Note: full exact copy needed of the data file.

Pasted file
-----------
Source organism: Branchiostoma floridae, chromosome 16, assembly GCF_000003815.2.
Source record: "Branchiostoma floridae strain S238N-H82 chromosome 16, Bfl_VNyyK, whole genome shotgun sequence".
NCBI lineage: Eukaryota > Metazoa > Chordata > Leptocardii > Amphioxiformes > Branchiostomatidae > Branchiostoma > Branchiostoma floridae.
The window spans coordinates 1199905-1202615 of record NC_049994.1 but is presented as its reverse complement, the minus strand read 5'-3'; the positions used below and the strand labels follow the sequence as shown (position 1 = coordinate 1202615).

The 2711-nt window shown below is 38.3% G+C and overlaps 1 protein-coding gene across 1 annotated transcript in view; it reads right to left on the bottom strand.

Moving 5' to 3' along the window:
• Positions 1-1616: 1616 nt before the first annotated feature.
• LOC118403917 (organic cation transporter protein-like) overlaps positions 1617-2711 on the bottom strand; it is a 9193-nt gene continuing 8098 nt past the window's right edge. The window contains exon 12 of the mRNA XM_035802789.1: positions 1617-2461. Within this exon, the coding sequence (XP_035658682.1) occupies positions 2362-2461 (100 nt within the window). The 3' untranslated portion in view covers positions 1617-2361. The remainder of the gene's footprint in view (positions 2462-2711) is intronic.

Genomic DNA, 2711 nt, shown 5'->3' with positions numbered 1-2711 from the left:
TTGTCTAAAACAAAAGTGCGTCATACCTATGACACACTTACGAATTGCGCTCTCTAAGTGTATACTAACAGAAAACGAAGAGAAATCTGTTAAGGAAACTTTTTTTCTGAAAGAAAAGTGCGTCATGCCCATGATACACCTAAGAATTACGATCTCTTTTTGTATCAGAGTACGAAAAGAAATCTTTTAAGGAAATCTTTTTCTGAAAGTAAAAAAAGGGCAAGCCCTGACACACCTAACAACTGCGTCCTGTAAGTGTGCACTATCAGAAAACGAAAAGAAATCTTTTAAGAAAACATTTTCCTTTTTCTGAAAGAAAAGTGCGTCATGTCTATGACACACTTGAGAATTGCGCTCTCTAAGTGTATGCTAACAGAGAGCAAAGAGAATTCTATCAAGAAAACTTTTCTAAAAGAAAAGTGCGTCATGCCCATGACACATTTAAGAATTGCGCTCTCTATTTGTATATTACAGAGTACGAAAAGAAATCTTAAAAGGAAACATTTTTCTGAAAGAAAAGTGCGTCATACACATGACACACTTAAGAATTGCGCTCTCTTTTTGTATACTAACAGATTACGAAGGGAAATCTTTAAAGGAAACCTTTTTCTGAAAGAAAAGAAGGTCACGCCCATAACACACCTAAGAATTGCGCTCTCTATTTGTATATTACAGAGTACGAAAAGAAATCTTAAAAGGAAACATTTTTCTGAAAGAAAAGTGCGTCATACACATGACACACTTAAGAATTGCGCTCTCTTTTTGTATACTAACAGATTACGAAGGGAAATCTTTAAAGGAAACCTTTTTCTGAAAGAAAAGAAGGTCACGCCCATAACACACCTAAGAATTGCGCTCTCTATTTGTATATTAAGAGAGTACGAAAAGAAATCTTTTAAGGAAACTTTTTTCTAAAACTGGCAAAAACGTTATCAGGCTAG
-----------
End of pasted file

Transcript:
Source organism: Branchiostoma floridae, chromosome 16, assembly GCF_000003815.2.
Source record: "Branchiostoma floridae strain S238N-H82 chromosome 16, Bfl_VNyyK, whole genome shotgun sequence".
NCBI lineage: Eukaryota > Metazoa > Chordata > Leptocardii > Amphioxiformes > Branchiostomatidae > Branchiostoma > Branchiostoma floridae.
The window spans coordinates 1199905-1202615 of record NC_049994.1 but is presented as its reverse complement, the minus strand read 5'-3'; the positions used below and the strand labels follow the sequence as shown (position 1 = coordinate 1202615).

The 2711-nt window shown below is 38.3% G+C and overlaps 1 protein-coding gene across 1 annotated transcript in view; it reads right to left on the bottom strand.

Moving 5' to 3' along the window:
• Positions 1-1616: 1616 nt before the first annotated feature.
• LOC118403917 (organic cation transporter protein-like) overlaps positions 1617-2711 on the bottom strand; it is a 9193-nt gene continuing 8098 nt past the window's right edge. The window contains exon 12 of the mRNA XM_035802789.1: positions 1617-2461. Within this exon, the coding sequence (XP_035658682.1) occupies positions 2362-2461 (100 nt within the window). The 3' untranslated portion in view covers positions 1617-2361. The remainder of the gene's footprint in view (positions 2462-2711) is intronic.

Genomic DNA, 2711 nt, shown 5'->3' with positions numbered 1-2711 from the left:
TTGTCTAAAACAAAAGTGCGTCATACCTATGACACACTTACGAATTGCGCTCTCTAAGTGTATACTAACAGAAAACGAAGAGAAATCTGTTAAGGAAACTTTTTTTCTGAAAGAAAAGTGCGTCATGCCCATGATACACCTAAGAATTACGATCTCTTTTTGTATCAGAGTACGAAAAGAAATCTTTTAAGGAAATCTTTTTCTGAAAGTAAAAAAAGGGCAAGCCCTGACACACCTAACAACTGCGTCCTGTAAGTGTGCACTATCAGAAAACGAAAAGAAATCTTTTAAGAAAACATTTTCCTTTTTCTGAAAGAAAAGTGCGTCATGTCTATGACACACTTGAGAATTGCGCTCTCTAAGTGTATGCTAACAGAGAGCAAAGAGAATTCTATCAAGAAAACTTTTCTAAAAGAAAAGTGCGTCATGCCCATGACACATTTAAGAATTGCGCTCTCTATTTGTATATTACAGAGTACGAAAAGAAATCTTAAAAGGAAACATTTTTCTGAAAGAAAAGTGCGTCATACACATGACACACTTAAGAATTGCGCTCTCTTTTTGTATACTAACAGATTACGAAGGGAAATCTTTAAAGGAAACCTTTTTCTGAAAGAAAAGAAGGTCACGCCCATAACACACCTAAGAATTGCGCTCTCTATTTGTATATTACAGAGTACGAAAAGAAATCTTAAAAGGAAACATTTTTCTGAAAGAAAAGTGCGTCATACACATGACACACTTAAGAATTGCGCTCTCTTTTTGTATACTAACAGATTACGAAGGGAAATCTTTAAAGGAAACCTTTTTCTGAAAGAAAAGAAGGTCACGCCCATAACACACCTAAGAATTGCGCTCTCTATTTGTATATTAAGAGAGTACGAAAAGAAATCTTTTAAGGAAACTTTTTTCTAAAACTGGCAAAAACGTTATCAGGCTAG